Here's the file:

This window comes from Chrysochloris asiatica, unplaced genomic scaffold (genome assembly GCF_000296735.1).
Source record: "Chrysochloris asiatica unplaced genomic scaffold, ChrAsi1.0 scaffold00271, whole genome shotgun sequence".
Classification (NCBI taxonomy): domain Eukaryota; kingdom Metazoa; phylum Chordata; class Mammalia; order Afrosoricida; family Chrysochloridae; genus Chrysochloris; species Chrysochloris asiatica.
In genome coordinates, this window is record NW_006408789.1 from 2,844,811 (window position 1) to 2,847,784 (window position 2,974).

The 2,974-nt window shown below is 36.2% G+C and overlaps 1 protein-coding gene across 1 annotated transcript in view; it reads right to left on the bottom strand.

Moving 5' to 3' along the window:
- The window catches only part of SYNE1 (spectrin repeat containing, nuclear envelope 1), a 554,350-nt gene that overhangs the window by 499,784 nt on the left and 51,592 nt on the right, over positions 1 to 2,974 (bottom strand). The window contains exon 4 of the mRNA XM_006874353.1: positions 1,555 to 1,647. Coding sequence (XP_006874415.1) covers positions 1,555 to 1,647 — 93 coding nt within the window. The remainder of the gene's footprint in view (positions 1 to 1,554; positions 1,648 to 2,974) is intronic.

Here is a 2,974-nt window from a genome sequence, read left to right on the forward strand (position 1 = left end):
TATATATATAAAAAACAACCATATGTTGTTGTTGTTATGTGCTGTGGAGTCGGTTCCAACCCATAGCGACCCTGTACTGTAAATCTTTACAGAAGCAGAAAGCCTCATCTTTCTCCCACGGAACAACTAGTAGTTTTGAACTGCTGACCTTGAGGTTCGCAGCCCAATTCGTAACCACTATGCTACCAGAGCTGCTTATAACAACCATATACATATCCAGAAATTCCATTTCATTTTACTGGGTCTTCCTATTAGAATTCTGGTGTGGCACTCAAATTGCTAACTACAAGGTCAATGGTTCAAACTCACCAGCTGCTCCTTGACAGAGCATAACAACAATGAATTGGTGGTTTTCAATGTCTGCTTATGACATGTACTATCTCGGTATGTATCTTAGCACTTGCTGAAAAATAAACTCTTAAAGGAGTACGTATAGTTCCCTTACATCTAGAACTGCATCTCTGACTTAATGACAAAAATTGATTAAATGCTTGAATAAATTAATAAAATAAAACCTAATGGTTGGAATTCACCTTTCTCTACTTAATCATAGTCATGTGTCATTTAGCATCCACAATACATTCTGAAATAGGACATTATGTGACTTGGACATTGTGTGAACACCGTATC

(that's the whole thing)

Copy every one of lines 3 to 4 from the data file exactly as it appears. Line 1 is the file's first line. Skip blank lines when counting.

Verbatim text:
Classification (NCBI taxonomy): domain Eukaryota; kingdom Metazoa; phylum Chordata; class Mammalia; order Afrosoricida; family Chrysochloridae; genus Chrysochloris; species Chrysochloris asiatica.
In genome coordinates, this window is record NW_006408789.1 from 2,844,811 (window position 1) to 2,847,784 (window position 2,974).